Kelsey Plum is much more than a viral video (or even two). In her 22 years, the 2017 No. 1 overall pick in the WNBA draft has already won a gold medal with the USA Basketball women’s under-19 team, led the Washington Huskies to three NCAA tournament appearances and very casually broken the NCAA women’s single-season scoring record (1,109 points, beating both male and female predecessors). Last season, she also set the NCAA record for career scoring in women’s basketball with 3,527 points, just 140 shy of all-around record holder “Pistol” Pete Maravich. Her shooting technique has been compared to those of Steph Curry and Klay Thompson.
Aside from being a bona fide star on the court, Plum represents a generation of women in basketball who are defying stereotypes by ignoring them. She can hang with the guys (during her last year at UW she grew close to probable fellow No. 1 pick Markelle Fultz, and her time there meant occasional games of pickup with Boston Celtics All-Star Isaiah Thomas and former NBA dunk champion Nate Robinson), but she’s an unrepentant advocate for women in sports, supporting the U.S. women’s hockey team in its strike earlier this year and telling the press repeatedly that comparisons to men are nice, but there are plenty of women she admires as much or more.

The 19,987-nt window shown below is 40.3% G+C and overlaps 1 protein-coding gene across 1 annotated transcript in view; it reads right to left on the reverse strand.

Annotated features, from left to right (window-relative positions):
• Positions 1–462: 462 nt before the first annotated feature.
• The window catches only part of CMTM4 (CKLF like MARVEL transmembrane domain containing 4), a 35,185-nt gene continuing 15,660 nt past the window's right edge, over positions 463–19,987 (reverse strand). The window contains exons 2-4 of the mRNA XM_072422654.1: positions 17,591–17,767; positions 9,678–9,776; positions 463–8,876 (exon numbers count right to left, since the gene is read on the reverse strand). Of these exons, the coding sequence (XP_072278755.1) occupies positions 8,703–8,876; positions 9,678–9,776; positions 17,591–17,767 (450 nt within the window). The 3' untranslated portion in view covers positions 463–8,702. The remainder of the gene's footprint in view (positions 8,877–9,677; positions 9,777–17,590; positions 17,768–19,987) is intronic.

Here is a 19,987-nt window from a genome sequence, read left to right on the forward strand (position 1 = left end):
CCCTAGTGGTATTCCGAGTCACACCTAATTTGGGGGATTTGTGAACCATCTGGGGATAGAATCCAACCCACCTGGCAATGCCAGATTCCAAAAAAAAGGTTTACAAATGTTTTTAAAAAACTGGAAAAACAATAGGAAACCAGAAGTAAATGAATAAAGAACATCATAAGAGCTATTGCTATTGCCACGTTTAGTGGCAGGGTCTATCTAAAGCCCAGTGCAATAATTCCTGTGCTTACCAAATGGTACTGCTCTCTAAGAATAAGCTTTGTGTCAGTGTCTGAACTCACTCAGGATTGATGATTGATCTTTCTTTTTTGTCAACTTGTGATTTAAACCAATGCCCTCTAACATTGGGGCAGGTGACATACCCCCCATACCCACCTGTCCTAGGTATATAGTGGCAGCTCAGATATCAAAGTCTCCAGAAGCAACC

Plum spoke with Bleacher Report ahead of her WNBA debut with the San Antonio Stars on Saturday about going pro, bringing new fans to women’s basketball and, of course, how she got a T-shirt cannon for an arm.
B/R: With all the stuff you’ve had going on—going No. 1 in the draft, breaking the NCAA scoring record, getting the Nike deal—how do you stay focused?
KP: The scoring record, going No. 1…it’s been great that that’s happened, but I didn’t plan it like that. I try to keep in mind that the reason it’s all happening is because of my ability to play basketball. Before the draft, you’re right: It was hectic. I was trying as much as I could to enjoy it, but I’ll be glad when things slow down. Like, “All right y’all, let’s just play basketball now.” That’s the fun part.
Read More (via Bleacherreport.com)